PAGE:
Should we trust it?

There is no turning back from the future of AI. However, we as a society can engage on how we want to live amidst this increasingly powerful technology. During the past few decades, with the rise of social media, smartphones and cybersecurity issues, technological advancements have already forced us to think about the intersection of humanity and technology. Many scientists and intellectuals warn that AI is more advanced than anything we’ve ever dealt with. Therefore, healthy skepticism is warranted, but not so much that it hinders progress and inspires fear. The US is currently at the forefront of AI research, with China and Russia close behind. The technology is undergoing rapid progress so tighter regulation may slow research down. The existing technological hurdles gives society time to determine what roles we want AI to play in our lives. Some believe that this technology is merely an extension of human values and that our intentions will determine what our future with AI looks like. While this might be slightly naive, I believe that with the proper regulation set in place, we can make a better world more integrated with advanced technology.

Organizations Involved in A.I. Research and Outreach

  • Future of Life: A volunteer-run organization aimed at mitigating the existential risks to humanity from advanced AI.
  • OpenAI: An organization founded by Elon Musk to discover a path towards safe AI
  • Intelligence & Autonomy: A research organization funded by the Ethics and Governance of Artificial Intelligence Fund to “provide nuanced understanding of emerging technologies and to inform the design, evaluation, and regulation of AI-driven systems.”
  • Machine Intelligence Research Institute (MIRI): Aims to make intelligent systems behave in a manner that aligns with human intentions.
  • Future of Humanity Institute (FHI): A multidisciplinary research institute that publishes on AI governance, safety and other issues like biotechnology to shed light on humanity’s long-term future.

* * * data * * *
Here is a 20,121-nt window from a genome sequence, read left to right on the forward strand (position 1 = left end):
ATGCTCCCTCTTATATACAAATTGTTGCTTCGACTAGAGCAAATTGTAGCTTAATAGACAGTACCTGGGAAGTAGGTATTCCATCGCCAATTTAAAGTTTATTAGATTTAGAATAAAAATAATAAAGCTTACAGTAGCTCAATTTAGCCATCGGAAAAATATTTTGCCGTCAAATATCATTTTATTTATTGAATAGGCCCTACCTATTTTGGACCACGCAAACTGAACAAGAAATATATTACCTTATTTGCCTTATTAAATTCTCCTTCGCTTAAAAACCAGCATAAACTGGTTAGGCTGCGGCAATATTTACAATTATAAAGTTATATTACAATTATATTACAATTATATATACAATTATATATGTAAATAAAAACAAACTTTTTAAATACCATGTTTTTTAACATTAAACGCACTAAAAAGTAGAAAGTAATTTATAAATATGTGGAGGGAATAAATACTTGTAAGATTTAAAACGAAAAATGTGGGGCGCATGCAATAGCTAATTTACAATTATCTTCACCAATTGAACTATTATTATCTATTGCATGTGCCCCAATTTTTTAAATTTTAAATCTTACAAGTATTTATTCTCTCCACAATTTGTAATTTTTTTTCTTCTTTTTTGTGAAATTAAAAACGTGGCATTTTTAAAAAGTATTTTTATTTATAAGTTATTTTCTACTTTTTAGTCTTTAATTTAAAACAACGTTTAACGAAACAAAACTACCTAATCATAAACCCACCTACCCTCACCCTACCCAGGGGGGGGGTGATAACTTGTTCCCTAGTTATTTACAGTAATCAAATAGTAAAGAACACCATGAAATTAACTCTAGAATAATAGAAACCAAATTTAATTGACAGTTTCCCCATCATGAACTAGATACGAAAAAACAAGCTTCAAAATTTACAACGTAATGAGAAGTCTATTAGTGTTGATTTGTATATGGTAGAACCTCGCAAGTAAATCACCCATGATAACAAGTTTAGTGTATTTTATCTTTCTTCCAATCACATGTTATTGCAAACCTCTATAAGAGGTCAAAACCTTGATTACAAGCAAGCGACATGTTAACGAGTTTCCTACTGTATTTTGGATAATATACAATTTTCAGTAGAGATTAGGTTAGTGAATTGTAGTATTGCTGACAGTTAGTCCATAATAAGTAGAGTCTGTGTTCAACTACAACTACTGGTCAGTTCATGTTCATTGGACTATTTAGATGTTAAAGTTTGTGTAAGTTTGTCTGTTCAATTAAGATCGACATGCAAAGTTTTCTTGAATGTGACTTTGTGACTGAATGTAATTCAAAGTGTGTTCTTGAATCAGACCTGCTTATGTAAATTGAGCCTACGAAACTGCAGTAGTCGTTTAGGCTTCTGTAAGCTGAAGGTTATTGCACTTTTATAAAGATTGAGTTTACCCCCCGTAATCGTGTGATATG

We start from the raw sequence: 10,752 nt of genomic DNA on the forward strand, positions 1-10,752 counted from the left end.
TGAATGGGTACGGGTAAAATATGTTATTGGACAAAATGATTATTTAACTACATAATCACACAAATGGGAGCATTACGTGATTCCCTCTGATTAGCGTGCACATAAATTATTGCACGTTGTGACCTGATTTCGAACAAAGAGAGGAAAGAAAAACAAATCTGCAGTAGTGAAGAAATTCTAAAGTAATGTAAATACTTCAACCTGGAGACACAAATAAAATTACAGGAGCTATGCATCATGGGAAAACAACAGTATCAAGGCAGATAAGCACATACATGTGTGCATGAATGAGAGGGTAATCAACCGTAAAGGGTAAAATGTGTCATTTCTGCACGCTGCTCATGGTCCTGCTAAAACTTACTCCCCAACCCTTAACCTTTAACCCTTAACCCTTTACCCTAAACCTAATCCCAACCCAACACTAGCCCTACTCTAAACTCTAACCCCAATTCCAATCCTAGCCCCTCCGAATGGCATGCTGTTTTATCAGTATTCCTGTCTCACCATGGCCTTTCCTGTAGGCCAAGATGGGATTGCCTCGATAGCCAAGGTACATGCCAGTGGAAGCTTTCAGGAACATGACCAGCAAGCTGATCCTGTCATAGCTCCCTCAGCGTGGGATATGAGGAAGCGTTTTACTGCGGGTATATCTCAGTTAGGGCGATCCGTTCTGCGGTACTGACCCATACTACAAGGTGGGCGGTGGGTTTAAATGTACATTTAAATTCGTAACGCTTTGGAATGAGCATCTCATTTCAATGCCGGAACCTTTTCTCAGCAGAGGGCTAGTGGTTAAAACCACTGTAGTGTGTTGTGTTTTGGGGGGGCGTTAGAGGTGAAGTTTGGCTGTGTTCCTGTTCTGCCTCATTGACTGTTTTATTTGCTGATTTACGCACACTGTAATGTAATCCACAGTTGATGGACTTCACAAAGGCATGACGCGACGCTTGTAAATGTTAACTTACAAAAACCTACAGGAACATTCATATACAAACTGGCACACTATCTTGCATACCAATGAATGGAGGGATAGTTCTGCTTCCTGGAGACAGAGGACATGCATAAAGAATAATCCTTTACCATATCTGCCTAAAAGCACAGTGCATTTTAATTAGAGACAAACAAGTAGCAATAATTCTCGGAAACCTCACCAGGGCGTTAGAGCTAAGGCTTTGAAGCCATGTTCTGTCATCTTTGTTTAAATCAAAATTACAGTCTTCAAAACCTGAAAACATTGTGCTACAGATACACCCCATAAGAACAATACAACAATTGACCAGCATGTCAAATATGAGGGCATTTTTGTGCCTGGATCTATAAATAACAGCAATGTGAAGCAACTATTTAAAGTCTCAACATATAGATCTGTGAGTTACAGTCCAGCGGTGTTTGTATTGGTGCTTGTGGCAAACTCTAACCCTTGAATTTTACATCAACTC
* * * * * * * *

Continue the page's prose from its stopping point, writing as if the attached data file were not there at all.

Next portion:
• Stanford’s One Hundred Year Study on Artificial Intelligence (AI100):  To anticipate the effects of AI through a century-long chain of standing committees, study panels and growing digital archive.
  • National Science and Technology Council (NSTC): An executive branch advisory council released two documents highlighting comprehensive research and development plans for AI during the Obama administration (briefs for the Strategic plan and Preparation here). However, since this office has not been staffed under the new administration, it is unclear what steps will be taken by the government.

Peer edited by Gowri Natarajan.

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House Tax Bill Could Lead to Significant Tax Increase for UNC Grad Students

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The current IRS 1040 income tax form.

Last Thursday, the House of Representatives passed a version of the tax reform bill that, if made into law, could lead to a massive tax increase for many US graduate students.

The cause of this would be the removal of section 117(d)(5) from the tax code. This section establishes that any reduction to university tuition, granted in exchange for work, cannot be taxed.

Many graduate students work as teachers and researchers at their universities, and in exchange receive moderate stipends and have their tuition costs covered by waivers. The removal of section 117(d)(5) would mean that the value of these tuition waivers would be considered part of a student’s taxable income.